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SF supes set to OK leather parklet permit

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An artist rendering of Eagle Plaza shows an overhead view with an arrow pointing to the leather flag. Illustration: Courtesy Build Inc./Place Lab
An artist rendering of Eagle Plaza shows an overhead view with an arrow pointing to the leather flag. Illustration: Courtesy Build Inc./Place Lab  

The San Francisco Board of Supervisors is set to approve next week a permit to allow for the construction of a leather-themed parklet in the city's South of Market neighborhood.

Known as Eagle Plaza and named after the gay-owned bar it will front on a portion of 12th Street, the public open space is seen as a focal point for the LGBTQ cultural heritage district city officials created in western SOMA to celebrate its being the home of the city's leather community.

"We have been working with a lot of members of the community trying to make this a space available for everybody," noted Alex Montiel, one of the Eagle bar owners.

Five years after it was first proposed, the project has languished in the city's bureaucratic process due to the need to take over a city street. Concerns over access for fire trucks and other safety vehicles led to protracted debate over the plaza's design.

As the Bay Area Reporter disclosed last month, Mayor London Breed stepped in to expedite the permit process in hopes of seeing Eagle Plaza open in time for this year's Folsom Street Fair, held annually the last Sunday in September.

The supervisors' land use committee unanimously voted to support the major encroachment permit request at its meeting Monday, February 4. The full board is expected to approve the permit when it meets Tuesday, February 12.

'Exciting opportunity'
"This is a very, very exciting opportunity that we have with Eagle Plaza for a number of reasons," said District 6 Supervisor Matt Haney, who serves on the board's land use panel and is a co-sponsor of the permit request. "This area of the city is really lacking open space. This is going to bring critical open space to the western SOMA neighborhood."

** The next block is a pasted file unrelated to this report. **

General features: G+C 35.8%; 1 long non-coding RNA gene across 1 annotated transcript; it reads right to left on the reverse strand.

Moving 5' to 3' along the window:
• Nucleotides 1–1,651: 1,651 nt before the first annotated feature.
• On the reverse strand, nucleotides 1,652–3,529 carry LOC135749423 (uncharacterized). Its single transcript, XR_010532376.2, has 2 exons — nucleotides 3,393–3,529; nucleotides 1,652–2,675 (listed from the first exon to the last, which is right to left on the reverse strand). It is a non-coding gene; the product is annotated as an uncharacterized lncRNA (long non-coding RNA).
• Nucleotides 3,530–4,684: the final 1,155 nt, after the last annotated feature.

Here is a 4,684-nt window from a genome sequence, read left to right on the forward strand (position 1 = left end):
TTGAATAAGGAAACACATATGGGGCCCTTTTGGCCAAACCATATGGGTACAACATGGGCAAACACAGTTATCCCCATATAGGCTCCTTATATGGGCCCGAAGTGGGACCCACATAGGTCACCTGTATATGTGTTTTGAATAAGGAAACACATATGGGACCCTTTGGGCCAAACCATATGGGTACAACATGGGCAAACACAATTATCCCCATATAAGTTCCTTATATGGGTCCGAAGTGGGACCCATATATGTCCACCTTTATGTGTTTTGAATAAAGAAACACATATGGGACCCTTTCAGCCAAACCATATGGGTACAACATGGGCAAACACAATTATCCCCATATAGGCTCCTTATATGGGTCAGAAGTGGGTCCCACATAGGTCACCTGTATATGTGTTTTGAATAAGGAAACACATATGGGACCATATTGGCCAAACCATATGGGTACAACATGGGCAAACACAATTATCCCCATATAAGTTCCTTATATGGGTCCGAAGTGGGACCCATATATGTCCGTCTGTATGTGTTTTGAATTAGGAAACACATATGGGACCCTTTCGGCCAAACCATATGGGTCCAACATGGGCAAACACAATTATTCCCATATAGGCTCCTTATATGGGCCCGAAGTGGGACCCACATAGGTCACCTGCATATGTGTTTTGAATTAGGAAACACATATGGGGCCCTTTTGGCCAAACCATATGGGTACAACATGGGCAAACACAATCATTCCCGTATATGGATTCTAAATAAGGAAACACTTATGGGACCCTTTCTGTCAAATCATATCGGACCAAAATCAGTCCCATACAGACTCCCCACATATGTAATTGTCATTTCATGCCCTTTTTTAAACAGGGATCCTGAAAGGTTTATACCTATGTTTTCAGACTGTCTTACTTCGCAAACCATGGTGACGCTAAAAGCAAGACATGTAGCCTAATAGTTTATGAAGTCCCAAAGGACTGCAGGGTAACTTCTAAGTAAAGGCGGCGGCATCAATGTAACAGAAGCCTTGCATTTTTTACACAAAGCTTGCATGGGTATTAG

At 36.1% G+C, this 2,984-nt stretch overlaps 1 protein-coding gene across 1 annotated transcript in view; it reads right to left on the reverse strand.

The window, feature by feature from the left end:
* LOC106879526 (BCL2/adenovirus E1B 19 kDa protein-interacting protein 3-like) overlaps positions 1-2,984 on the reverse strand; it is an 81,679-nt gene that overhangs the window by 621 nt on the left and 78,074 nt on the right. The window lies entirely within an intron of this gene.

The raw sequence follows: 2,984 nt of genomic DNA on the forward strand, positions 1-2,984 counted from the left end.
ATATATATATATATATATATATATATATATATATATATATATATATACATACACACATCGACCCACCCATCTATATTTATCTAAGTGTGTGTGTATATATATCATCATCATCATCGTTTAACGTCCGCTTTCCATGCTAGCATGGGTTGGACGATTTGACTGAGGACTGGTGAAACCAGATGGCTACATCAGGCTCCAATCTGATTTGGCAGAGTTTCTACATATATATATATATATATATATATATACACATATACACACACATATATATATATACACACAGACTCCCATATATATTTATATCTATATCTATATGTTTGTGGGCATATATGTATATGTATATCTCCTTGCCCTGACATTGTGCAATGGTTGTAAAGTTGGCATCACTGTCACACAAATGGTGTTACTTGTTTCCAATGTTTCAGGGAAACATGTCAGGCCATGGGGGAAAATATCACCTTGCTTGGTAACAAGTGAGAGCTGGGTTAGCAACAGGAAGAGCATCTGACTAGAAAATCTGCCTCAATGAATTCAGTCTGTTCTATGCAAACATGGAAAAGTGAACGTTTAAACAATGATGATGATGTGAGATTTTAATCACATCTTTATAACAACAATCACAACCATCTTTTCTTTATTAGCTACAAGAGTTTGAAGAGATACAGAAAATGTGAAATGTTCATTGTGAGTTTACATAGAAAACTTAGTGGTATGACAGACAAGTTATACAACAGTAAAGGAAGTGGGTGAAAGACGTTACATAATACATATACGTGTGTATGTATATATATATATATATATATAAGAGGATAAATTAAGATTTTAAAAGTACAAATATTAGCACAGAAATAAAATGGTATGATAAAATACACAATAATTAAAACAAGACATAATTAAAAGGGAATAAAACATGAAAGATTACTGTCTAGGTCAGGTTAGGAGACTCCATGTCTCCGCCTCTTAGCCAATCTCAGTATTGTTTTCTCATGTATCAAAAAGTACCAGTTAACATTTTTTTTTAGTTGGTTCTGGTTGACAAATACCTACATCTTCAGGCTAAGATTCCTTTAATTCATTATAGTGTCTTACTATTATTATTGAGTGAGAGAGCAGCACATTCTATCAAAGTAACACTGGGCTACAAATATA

Haney added that it is also an exciting opportunity to pay further homage to the LGBTQ and leather communities, as "leather men and leather women have called western SOMA home for half a century."

Gay District 8 Supervisor Rafael Mandelman is also a co-sponsor of the permit request. He told the B.A.R. he expects it will have unanimous support from the board on Tuesday.

"I certainly hope so; I can't think of any reason why it wouldn't," he said. "A lot of people worked a long time to make this plaza a reality. It commemorates a very important social movement and culture in our city's history."

Local development firm Build Inc. will construct the plaza as part of a $1.5 million in-kind agreement with the city for approval of its mixed-use development across the street from the Eagle bar on what was a surface parking lot. Construction began last summer at 1532 Harrison Street on three seven-story buildings consisting of 136 rental homes.

Place Lab, started by Build and now part of the nonprofit San Francisco Parks Alliance, is overseeing the design of, and permits for, Eagle Plaza.

"We felt like this location was a great area to provide open space and to provide a gathering space," said Katie O'Brien, Build's vice president of development, at Monday's hearing.

While the parklet will take over the block of 12th Street between Harrison and Bernice streets, traffic will remain open in both directions via a curving, 28 foot wide two-lane roadway through the plaza. Bollards will be used to close off the street at both ends for special events.

The Eagle bar's flagpole sporting the leather flag will be moved into one of the plaza's planting areas in front of it. Sidewalks at both entrances into the plaza will sport the colors of the leather flag, which features a red heart and blue, black, and white stripes.

The parklet's estimated cost is $1.85 million. In addition to Build's contribution, the city awarded $200,000 in grant money to the plaza. The Friends of Eagle Plaza is aiming to raise $150,000 by this spring.

At its meeting Tuesday, the board approved residents' request to form the SoMa West Community Benefit District. If property owners vote to create the CBD, it is estimated to result in more than $3.8 million in property assessments that could pay for such things as street cleaning and activation of the Eagle Plaza with various events.

The CBD would launch January 1, 2020 and be authorized through December 31, 2034. Property owners would have to vote to extend it.

Tom Taylor, a gay man whose commercial property management business is within the CBD area, sees it as a way to help fund Eagle Plaza, which he also supports.

"It's the only open area in that vicinity people can have lunch or open space," said Taylor, who was friends with the late gay artist Gilbert Baker and oversees the flagpole he installed in the city's gay Castro district.

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